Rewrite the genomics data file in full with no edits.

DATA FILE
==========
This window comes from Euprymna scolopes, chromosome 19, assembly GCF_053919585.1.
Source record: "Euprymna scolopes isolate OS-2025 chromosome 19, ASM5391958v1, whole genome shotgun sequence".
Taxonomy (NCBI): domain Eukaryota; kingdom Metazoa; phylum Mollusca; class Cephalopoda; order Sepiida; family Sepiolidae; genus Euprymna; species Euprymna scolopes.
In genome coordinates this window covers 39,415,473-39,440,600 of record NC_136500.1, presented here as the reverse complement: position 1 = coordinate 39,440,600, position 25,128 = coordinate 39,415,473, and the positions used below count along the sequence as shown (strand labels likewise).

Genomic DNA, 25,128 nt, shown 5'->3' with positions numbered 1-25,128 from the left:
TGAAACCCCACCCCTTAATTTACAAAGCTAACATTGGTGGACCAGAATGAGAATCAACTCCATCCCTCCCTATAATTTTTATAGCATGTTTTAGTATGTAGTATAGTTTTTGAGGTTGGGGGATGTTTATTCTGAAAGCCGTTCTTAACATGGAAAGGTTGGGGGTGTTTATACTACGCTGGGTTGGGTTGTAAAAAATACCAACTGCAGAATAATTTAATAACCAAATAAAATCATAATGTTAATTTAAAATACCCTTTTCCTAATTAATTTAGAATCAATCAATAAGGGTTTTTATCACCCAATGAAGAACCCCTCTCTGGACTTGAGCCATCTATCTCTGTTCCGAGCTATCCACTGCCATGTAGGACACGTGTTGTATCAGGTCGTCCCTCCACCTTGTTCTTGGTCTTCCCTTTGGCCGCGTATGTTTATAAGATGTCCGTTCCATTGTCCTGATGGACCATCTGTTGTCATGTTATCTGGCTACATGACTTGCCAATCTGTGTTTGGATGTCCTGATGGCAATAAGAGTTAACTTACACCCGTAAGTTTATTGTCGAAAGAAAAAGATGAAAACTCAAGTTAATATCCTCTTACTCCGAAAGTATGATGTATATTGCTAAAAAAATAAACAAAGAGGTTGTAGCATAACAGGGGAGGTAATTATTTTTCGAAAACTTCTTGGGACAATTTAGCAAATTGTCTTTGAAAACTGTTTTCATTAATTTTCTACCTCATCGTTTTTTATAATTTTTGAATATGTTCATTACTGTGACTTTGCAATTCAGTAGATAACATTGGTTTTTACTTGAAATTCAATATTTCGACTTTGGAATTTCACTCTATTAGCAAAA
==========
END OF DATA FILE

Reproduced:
This window comes from Euprymna scolopes, chromosome 19, assembly GCF_053919585.1.
Source record: "Euprymna scolopes isolate OS-2025 chromosome 19, ASM5391958v1, whole genome shotgun sequence".
Taxonomy (NCBI): domain Eukaryota; kingdom Metazoa; phylum Mollusca; class Cephalopoda; order Sepiida; family Sepiolidae; genus Euprymna; species Euprymna scolopes.
In genome coordinates this window covers 39,415,473-39,440,600 of record NC_136500.1, presented here as the reverse complement: position 1 = coordinate 39,440,600, position 25,128 = coordinate 39,415,473, and the positions used below count along the sequence as shown (strand labels likewise).

Genomic DNA, 25,128 nt, shown 5'->3' with positions numbered 1-25,128 from the left:
TGAAACCCCACCCCTTAATTTACAAAGCTAACATTGGTGGACCAGAATGAGAATCAACTCCATCCCTCCCTATAATTTTTATAGCATGTTTTAGTATGTAGTATAGTTTTTGAGGTTGGGGGATGTTTATTCTGAAAGCCGTTCTTAACATGGAAAGGTTGGGGGTGTTTATACTACGCTGGGTTGGGTTGTAAAAAATACCAACTGCAGAATAATTTAATAACCAAATAAAATCATAATGTTAATTTAAAATACCCTTTTCCTAATTAATTTAGAATCAATCAATAAGGGTTTTTATCACCCAATGAAGAACCCCTCTCTGGACTTGAGCCATCTATCTCTGTTCCGAGCTATCCACTGCCATGTAGGACACGTGTTGTATCAGGTCGTCCCTCCACCTTGTTCTTGGTCTTCCCTTTGGCCGCGTATGTTTATAAGATGTCCGTTCCATTGTCCTGATGGACCATCTGTTGTCATGTTATCTGGCTACATGACTTGCCAATCTGTGTTTGGATGTCCTGATGGCAATAAGAGTTAACTTACACCCGTAAGTTTATTGTCGAAAGAAAAAGATGAAAACTCAAGTTAATATCCTCTTACTCCGAAAGTATGATGTATATTGCTAAAAAAATAAACAAAGAGGTTGTAGCATAACAGGGGAGGTAATTATTTTTCGAAAACTTCTTGGGACAATTTAGCAAATTGTCTTTGAAAACTGTTTTCATTAATTTTCTACCTCATCGTTTTTTATAATTTTTGAATATGTTCATTACTGTGACTTTGCAATTCAGTAGATAACATTGGTTTTTACTTGAAATTCAATATTTCGACTTTGGAATTTCACTCTATTAGCAAAA